Charles zi Britannia, better known as the Emperor and now my interrogator, sat in a plush cream-colored chair on the right side of the bed I was now propped up in. he'd chosen to sit by the head of the bed, probably to better read my expressions and ascertain my truthfulness. On my left, in approximately the same position but in a dark wooden chair, sat one Sir Gino Weinberg, my resolute defender/protector for this moment in time. His posture was much tenser, and his proximity had much more to do with offering me support and comfort than with trying to catch me in a lie. His bright blue eyes reminded me of the calm before a storm but he wore a polite, diplomatic smile. The storm, I knew, was the interrogation that would start in a few moments. "Well, I suppose that we can do this the easy way or we can do this the hard way," Charles declared dully, as though he was bored by his own statement. Ah, well. He may have gone for the most clichéd interrogation line from any and all films, but at least he seemed bored with it, I thought wryly, waiting to smile but forcing myself to retain a calm expression. "Well, then. Why don't we do this the hard way?" Gino choked and shot me a dark look. Charles, to my surprise and Gino's absolute shock, just laughed. "Well, now. I like that you are unafraid." "Ah, well, my father raised me to not believe in fear. Father believed in respect, honor, tradition, culture, dignity. Fear never factored into his outlook on life." I shrugged. "My father was a little strange. Unfortunately, it was his outlook that I inherited. Actually, I believe it's a great deal better that my mother ever was, so perhaps it was more fortunate that I ever believed it to be." "What of your mother?" His interest didn't seem feigned, but how was I to know? It wasn't as though I had any past experience when it came to handling the Emperor. I mean, I'd seen my father handle him before –and, fairly well, if I might add (and my bias is included free of charge)– but I had no experience with him myself. All I could do was rely on memories that were close to a decade old, my sharp wit, and my …charm. "She died when I was young." I was testing the waters, wondering if he would back off if I showed that I didn't want to discuss this at all. "And?" Ah, well. Seemed he wouldn't cut me a break on that one, which was okay: I didn't mind talking about my mother. "My parents met almost by accident. Father slept with her on some sort of whim, but my mother got pregnant with me to tie him to her for all eternity. She was a bit vindictive, especially since Father would have ignored her existence if she didn't have his first-born son. I spent my early years as a hostage, a prize, yet I was almost completely ignored by both of my parents. She died when I was four, one year after she finally managed to convince Father that I was his son. It took him about five years to stop expecting me to be just like my mother, despite the fact he was personally seeing to how I was raised and how I thought." I shrugged. "Of course, I only had a year or two with him after that point before he died and I ended up in one hell of a legal mess." Maybe I was old-fashioned, but I had expected certain things from an interrogation. I expected to be asked about the vital statistics: you know, full name, date of birth, Social Security number, weight, height, blood pressure. It surprised me that he had started out with a question about my mother. I lacked sensitivity on the issue, anyway. I didn't even remember my mother's name, nor did I recall if my parents were ever married. Hell, I could barely remember what she'd looked like! She'd died when I was four, but the most time she'd ever given me without expecting something specific of my father in response was probably a week. My father had spent years with me teaching me. The only thing he'd ever expected of me was that I would come to be his heir eventually. Other than that, Father let me be a child. I was allowed to go to school, to have friends and sleepovers and fun. As things had fallen, the only true parent I had was the one who had taken a remarkable amount of convincing to believe that I was his son. Despite the fact that my father could be both stern and harsh on occasion, the fact that he paid attention to me, that he sent me to the school where he had been educated, that he cared –it all shaped me so much more than my mother, who saw nothing in me but something to use." "What about your friends?" Charles was asking some rather interesting questions, considering. I couldn't imagine what good the names of my childhood friends would do him when it came to trying to pin-point my identity. Besides, I doubted Rivalz and Lelouch even remembered me at this point: it had been seven long years and I was sure they had moved on with their lives. What good would hunting them down and asking questions do? "He's just as frère described him, Father." I hadn't thought much about it when Euphiemia had said it, but was Charles expecting me to come up with the name of a Britannian prince? I didn't think I'd met any of them, aside from the one time I'd vaguely met Prince Schneizel in passing when I was just a child and he'd been just a teenager. Was there another unclaimed prince out there? Was I being used to force one of his wayward heirs back home? Either way, before my mind had wandered there, I had already been uncomfortable with giving up the names of my childhood friends. If I was to be used to force someone to do something they had no inclination of doing, I was even more uncomfortable. "Friends?" I suddenly found myself asking. "I didn't have many, but I don't feel comfortable giving you their names. It's been seven years since I saw them, and I doubt any of them really remember me." I was quiet for a moment, waiting to see how Charles was receiving my pronouncement. His face seemed calm, so I was starting to believe my mind's errant wanderings had been just that. But I'd rather error on the safe side of things, anyway. I gave him my most winning smile before asking, "How do you feel about switching to the easy way, Your Majesty?" He smiled and suddenly reminded me of my own father. "It really doesn't seem right after agreeing to the hard way." "Ah, well, that's just a matter of semantics. Let's go the easy way." I gave him what my father has always called my 'enigmatic smile'. "As you wish." Those words just seemed wrong coming out of the mouth of the Emperor, but I refrained from commenting on it and simply looked down at my hands. "Check my DNA against my father's DNA profile. I'm certain that some labs still have it, seeing as the number of women claiming their fatherless child was my father's went up exponentially in the six months that followed his death. You might have to call around to find a lab that has it, but I'm certain that it will prove useful in retrieving the answer you seek, Your Majesty." Gino's hand touched mine and I looked up to meet his gaze. Emotions swam in his blue eyes, but I could read the question there. I reached for his hand and held it for a moment, wondering how to tell him not to ask. "I understand," the Emperor acquiesced, drawing my gaze back to him. "I'll see that it is done." There was a pregnant moment of silence that seemed to last for hours. When I could stand it no longer, I asked, "What is it, Your Majesty?" He smiled at me, the expression almost tender and almost shy. "May I come visit with you again, Suzaku?" I blinked twice, startled. "Of course, Your Majesty. I'd like that." It wasn't until the Emperor rose from his chair that I noticed the death-grip Gino had on my poor, abused left had. Charles inclined his head to me. I bent as far as my stitches would allow. Then, it was Charles' turn to wear an inscrutable smile before he dismissed himself from the room. Gino's grip on my hand finally relented when the door closed behind the Emperor. I withdrew it from his grasp carefully, before gingerly flexing my fingers to make sure there was still circulation to each digit. "What is it, Gino?" I asked politely, not daring to look up and have him read the pain in my expression. Knowing he caused me pain would only make Gino more cautious and more worried, and when Gino was with me, I needed him to help me watch the intricate human interactions. "He was not pleased that you changed your mind and didn't mention your friends," he revealed casually. "I think there was something in particular he wanted to glean from there." "Lady Euphemia mentioned to him that I was just as someone she called frère described me. 'Frère' means 'brother' in French, and of the two male friends I made as a child, two out of two have very French names. Hell, they were the reason I knew what the word meant." I gave him a tight smile. "I had a feeling he was fishing for a missing prince." "There are rumors of a missing Prince and Princess, although the claimed heirs certainly watch their words about them. The Emperor has candidly mentioned another Prince once, in my recollection. He said 'I wonder if the Little Prince recalls his father's lessons'. He would never have mentioned him at all, except he'd been drinking." Gino looked grim. "If he thinks you know this 'Little Prince', he's going to keep you close even if you aren't the son of Genbu Kururugi." I gave him a tight smile. "I will not be used to bring a lost lamb into the fold if the lamb ran away itself, Gino. I'm certain that Prince had his reasons to leave his father, his siblings, and the life he once knew, and I don't want to drag him back into it if he wants to stay out of things." He rested his hand on top of mine for a moment, and we fell into a tense silence. "Oh the bright side, the Emperor seems to genuinely like you and believe you." Gino gave a sparkling smile. "You think so? I mean, I want him to believe me, because it is the truth, but you think he likes me?" I asked, suddenly wanting to have pleased him. "He… the Emperor reminds me a bit of my father," I admitted softly. Gino's answering smile was very gentle. "He really likes you. That's why he asked if he could 'visit with you' again. Trust me, the Emperor's interrogations rarely end with pleasantries, and he asked for permission to see you again instead of stating that he would. That implies his belief in you as well as a certain level of interest." "I think it might be the way I talked about my father. The Emperor knew my father socially and he negotiated against him. My father was hardly a soft man: he was stern, harsh, and stubborn. He was stuck on older values, traditions, and dignities, and he made sure to bring up his child in the life he had and in the things he believe. I met one of the princes once, when the Emperor and Father were mid-negotiations. Prince Schneizel was a great deal like his father as a teen, despite being a bit more reserved. He watched everything with those Fae eyes of his, studying the negotiations like a chess master at a chess tournament." I shot Gino an amused expression. "I think he's interested in me because I turned out as my father intended, despite the way the last seven years have gone for me. I still follow my father's teachings like he told me all of those things yesterday, not most of a decade ago. I think he liked Father a lot, because they were similar, and I think he sees my father in me." Gino looked stunned. I smiled at him, although I was certain this smile was all sharp jagged edges and without a single ounce of softness or comfort. "That's why I'll have so much trouble forgiving him if he's simply maneuvering me around like a pawn in a chess game. I'd much rather see my father in him than my mother. I'll have lot less respect if he's using me as my mother did." "Is that why you told him about your mother before you told him the easiest way to discover your identity?" Amused, I eyed Gino to see how serious he was about his question. "I'm afraid even I am not yet that calculating. Given time and the right environment, I bet I will be soon." Gino opened his mouth to reply, but a soft knock at the door interrupted him. I tilted my head at him. "Do I need to invite them in? I'm afraid whoever it is probably has much more of a right to be here than I do." Gino chuckled at that. "Come in," he invited in lieu of answering my silly question. At least he was smiling again. I was starting to see how he used that smiling jester's mask: he hid his intensity behind fake smiles and people would drop their guard around him and let him see things that they shouldn't. I was suddenly intensely glad he was my ally in all of this. The door opened inward and Miss Cécile stepped into the room. "How is our patient, Sir Weinberg?" "His condition is much the same, surprisingly enough. I think His Highness likes him." Gino gave her a smile. Her expression softened. "Well, that's good news. Princess Euphemia will be very pleased to hear that. She's been very worried." I winced. Miss Cécile turned stern in an instant as she faced me. "Suzaku, you must rest. I know that you probably have enough adrenaline to run from a herd of elephants right now, but you will crash. And, judging by the severity of your wounds, you are going to crash hard. Would you like something to help you sleep?" I shook my head. "I doubt there's much of a point, Miss Cécile. As you've mentioned, I'm in for a crash. It'll probably be pretty soon, anyway, now that all of the excitement is over. I'd probably be asleep by the time you got back with the medicine." It was as though having Miss Cécile point it out made me suddenly aware of the exhaustion that made my limbs and my eyelids heavy. I managed to keep my eyes open long enough for her to kiss my cheek and retreat through the heavy wooden doors by refusing to allow myself to fall asleep in front of her and confirm the frailty of my state. Gino looked amused by my sheer stubborn will, but I forced myself to slide down and lay flat on the bed before I allowed my eyes to close. After all, I did need the sleep. And I felt surprisingly safe here, despite being hidden in the belly of a viscious beast, if the tabloids were to be believed. I drifted into a deep sleep almost instantly.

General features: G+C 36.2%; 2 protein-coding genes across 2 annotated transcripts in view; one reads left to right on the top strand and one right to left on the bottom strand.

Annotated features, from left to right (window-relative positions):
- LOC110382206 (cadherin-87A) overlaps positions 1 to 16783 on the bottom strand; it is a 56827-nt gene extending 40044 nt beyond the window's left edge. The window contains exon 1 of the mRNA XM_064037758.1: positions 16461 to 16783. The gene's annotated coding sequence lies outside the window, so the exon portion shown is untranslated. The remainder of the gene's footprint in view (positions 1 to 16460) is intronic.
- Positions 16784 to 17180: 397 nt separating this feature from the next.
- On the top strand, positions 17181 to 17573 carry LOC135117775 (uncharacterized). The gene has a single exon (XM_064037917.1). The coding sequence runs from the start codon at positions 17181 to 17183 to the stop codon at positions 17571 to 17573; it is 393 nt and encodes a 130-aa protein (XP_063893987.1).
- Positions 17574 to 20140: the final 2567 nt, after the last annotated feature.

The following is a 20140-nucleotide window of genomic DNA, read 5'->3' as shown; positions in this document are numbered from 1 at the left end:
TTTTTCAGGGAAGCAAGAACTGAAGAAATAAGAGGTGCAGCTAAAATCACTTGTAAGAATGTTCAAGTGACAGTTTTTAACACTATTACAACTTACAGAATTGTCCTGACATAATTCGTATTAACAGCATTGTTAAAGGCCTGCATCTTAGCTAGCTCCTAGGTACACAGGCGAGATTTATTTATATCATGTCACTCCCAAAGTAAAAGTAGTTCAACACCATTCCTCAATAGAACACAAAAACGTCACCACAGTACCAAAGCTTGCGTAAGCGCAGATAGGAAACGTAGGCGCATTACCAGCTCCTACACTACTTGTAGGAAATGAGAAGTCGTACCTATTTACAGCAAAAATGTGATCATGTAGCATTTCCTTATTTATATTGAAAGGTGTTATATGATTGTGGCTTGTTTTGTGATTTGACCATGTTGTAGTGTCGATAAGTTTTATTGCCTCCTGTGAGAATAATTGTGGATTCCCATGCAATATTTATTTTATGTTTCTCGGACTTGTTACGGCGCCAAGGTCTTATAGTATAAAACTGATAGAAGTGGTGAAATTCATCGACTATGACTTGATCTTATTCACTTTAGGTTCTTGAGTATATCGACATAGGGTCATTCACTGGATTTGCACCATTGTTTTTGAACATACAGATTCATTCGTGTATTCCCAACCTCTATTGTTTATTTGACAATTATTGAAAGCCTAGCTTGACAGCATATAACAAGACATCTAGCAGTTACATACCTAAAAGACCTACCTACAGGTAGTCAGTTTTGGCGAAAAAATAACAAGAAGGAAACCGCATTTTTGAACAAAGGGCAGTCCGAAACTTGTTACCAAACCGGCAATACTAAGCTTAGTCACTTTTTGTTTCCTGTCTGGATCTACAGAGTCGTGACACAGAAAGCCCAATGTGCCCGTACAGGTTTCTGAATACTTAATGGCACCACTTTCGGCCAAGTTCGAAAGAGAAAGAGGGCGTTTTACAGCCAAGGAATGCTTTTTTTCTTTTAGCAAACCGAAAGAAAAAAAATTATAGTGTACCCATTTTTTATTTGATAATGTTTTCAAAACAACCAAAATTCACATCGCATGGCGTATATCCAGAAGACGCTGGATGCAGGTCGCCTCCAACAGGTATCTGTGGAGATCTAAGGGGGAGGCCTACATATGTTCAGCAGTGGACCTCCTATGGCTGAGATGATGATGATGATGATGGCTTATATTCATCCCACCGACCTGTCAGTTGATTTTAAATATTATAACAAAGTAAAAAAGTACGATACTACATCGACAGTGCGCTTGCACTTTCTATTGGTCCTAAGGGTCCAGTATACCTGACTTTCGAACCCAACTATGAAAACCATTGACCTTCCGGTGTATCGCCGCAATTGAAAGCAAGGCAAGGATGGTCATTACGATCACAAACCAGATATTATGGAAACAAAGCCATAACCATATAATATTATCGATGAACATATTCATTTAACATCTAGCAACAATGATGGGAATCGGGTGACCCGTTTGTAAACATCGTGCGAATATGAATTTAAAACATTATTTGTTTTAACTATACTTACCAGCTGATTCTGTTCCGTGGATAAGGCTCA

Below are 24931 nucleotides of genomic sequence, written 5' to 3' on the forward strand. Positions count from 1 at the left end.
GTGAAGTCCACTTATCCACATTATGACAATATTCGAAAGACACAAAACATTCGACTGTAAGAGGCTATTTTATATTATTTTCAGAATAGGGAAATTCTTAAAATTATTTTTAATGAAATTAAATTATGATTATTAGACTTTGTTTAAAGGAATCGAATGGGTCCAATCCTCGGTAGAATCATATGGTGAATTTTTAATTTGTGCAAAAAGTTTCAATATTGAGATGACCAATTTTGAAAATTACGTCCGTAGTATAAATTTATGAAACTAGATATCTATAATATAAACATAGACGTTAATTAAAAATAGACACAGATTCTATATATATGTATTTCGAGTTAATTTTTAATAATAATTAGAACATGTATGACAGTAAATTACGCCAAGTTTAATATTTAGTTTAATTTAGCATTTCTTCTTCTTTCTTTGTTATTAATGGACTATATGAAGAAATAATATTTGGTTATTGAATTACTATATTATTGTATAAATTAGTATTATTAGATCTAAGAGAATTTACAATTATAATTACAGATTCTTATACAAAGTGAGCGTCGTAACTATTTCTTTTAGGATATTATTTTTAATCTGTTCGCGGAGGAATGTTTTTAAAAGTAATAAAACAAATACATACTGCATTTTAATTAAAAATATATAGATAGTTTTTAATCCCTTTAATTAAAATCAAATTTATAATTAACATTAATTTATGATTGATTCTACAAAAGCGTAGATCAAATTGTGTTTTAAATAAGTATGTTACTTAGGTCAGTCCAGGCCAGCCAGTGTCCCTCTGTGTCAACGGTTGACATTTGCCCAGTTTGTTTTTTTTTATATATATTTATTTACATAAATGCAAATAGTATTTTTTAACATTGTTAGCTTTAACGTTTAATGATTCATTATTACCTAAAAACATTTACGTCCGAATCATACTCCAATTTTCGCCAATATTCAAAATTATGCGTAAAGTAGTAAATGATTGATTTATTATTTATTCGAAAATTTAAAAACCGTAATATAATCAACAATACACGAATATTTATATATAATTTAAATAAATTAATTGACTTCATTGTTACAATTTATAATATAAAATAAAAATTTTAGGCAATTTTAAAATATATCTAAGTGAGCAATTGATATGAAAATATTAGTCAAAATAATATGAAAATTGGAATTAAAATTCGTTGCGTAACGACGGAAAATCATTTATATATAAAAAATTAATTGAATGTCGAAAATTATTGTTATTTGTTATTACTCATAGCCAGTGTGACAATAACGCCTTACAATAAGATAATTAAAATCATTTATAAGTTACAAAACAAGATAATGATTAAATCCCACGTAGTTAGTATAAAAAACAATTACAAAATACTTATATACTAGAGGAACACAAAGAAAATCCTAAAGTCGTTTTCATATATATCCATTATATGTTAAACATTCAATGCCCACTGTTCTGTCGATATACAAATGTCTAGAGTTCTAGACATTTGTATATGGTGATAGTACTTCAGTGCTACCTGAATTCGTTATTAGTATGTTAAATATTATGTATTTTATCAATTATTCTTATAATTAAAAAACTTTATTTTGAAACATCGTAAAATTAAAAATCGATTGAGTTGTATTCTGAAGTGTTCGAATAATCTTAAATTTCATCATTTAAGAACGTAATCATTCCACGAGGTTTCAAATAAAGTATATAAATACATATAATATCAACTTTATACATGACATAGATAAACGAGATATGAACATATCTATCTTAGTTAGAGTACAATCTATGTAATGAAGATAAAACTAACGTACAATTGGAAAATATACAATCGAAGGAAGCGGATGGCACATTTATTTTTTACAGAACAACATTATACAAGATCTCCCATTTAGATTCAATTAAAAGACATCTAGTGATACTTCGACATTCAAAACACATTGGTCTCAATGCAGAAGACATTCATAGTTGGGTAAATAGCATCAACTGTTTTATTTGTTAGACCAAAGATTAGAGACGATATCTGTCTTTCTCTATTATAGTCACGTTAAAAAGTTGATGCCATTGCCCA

All five of us were gathered in her backyard, right next to the playhouse that always became our castle. "Lelouch has to be the prince," Milly exclaimed. "Because Shirley is the princess!" The redheaded girl blushed brightly and Lelouch smiled brightly at her. Lelouch had quite the soft-spot for the lovely Shirley. He found her sweetness and her shyness very endearing. "What's Suzaku, then?" Milly asked the rest of us. Milly was one year older than us, so she was automatically our fearless leader, but sometimes she liked to pretend we all had a say. Rivalz pouted, still upset that Milly had decided Lelouch was to be the prince this time. I could still come up with several roles equally as cool as the prince, so I was excited to see who I would become today. "He's the knight!" Shirley exclaimed, her blush having faded a few moments before. "He'd gotta be the knight, 'cause he and LouLou are inseparable!" Lelouch winced slightly at the girly nickname, but remained silent on the matter. I cringed internally in sympathy. I was just happy that neither girl had used my equally girly nickname. "Well, then what am I?" Rivalz demanded, frustrated and having trouble coming up with a role that still needed filled. "You're the Queen's Consort," Milly told him, smiling cutely. "Who's the queen?" Rivalz asked, still pouting. "Milly," Lelouch, Shirley, and I all replied in unison. It was a no-brainer: as queen, Milly still wielded all of the power, and the rest of us had already realized that Milly liked to be in charge. Milly giggled. "Of course it's me, you silly goose. I still have to take care of all of you, after all." Rivalz turned bright red. I looked to Lelouch and tried hard not to giggle. Rivalz had confided in us just yesterday that he had a sizable crush on our dear Milly. I had no doubt that Rivalz was quite pleased with this role. "Is that alright with you?" Milly asked Rivalz sweetly. He nodded quickly, though I would have sworn his blush had darkened two shades. "Good!" Milly declared. "Alright, everyone: places!" All five of us hurried to the playhouse, eager to take our positions and begin the day's game.
I woke with a start, staring straight up at the ceiling. It had been months since I'd dreamed of days long-gone. Usually, the dreams were bittersweet for me: sweet, because I was so very happy in those days, and bitter, because those days were over and I hadn't seen Milly, Shirley, Lelouch, or Rivalz in years. I missed the simplicity of those times, and I missed my friends. Sighing, I glanced around the dark room. As my eyes adjusted, I realized I wasn't alone in the room at all. Gino had fallen asleep sitting up in that hard wooden chair. His head was cocked to the side and it had lolled back a bit as well. He looked really innocent in his sleep, like a child. I hoped he was comfortable enough there. Someone had draped him with a soft-looking blanket. I glanced over toward the window, only to discover that Princess Euphemia was stretched out on the window seat, sound asleep. She lay on her side, facing me, as though to watch over me while I slept. A blanket had been tucked securely around her. She looked peaceful, despite the shadow of worry I could read on her brow. I hoped she was warm enough. Beside the princess, propped up in the chair the Emperor had used when interrogating me, was the gentle Sir Guilford. His dark hair fanned out on his shoulders and his glasses were askew but still on his nose. His face was turned toward the slumbering princess, as though his vigil continued even in his sleep. A blanket covered him from his feet to his chest. I hoped he was supposed to be asleep at this time. I glanced back down at the covers that now covered me and noticed a pale hand. I had to focus for a minute before I realized it was Miss Cécile. She was sound asleep, her face pillowed against her arms. I reached out and pushed a chunk of her hair behind her ear. She had fallen asleep while watching over me, and it made me feel warm inside because of the memories it stirred. Looking around the room once more, I had to smile. I hadn't felt so safe among people since my father died. Just knowing that these people who barely knew me cared enough to watch over me made me marvel at my own situation. It was too bad that my sanctuaries never lasted. I wasn't looking forward to the end of this one, simply because I was surrounded by such wonderfully likeable people. I felt like I could belong here, with these people, if only I were allowed to stay that long. I couldn't sleep for the next two hours because of the knot that formed in my stomach because I knew the other shoe had to drop and that it would do so soon.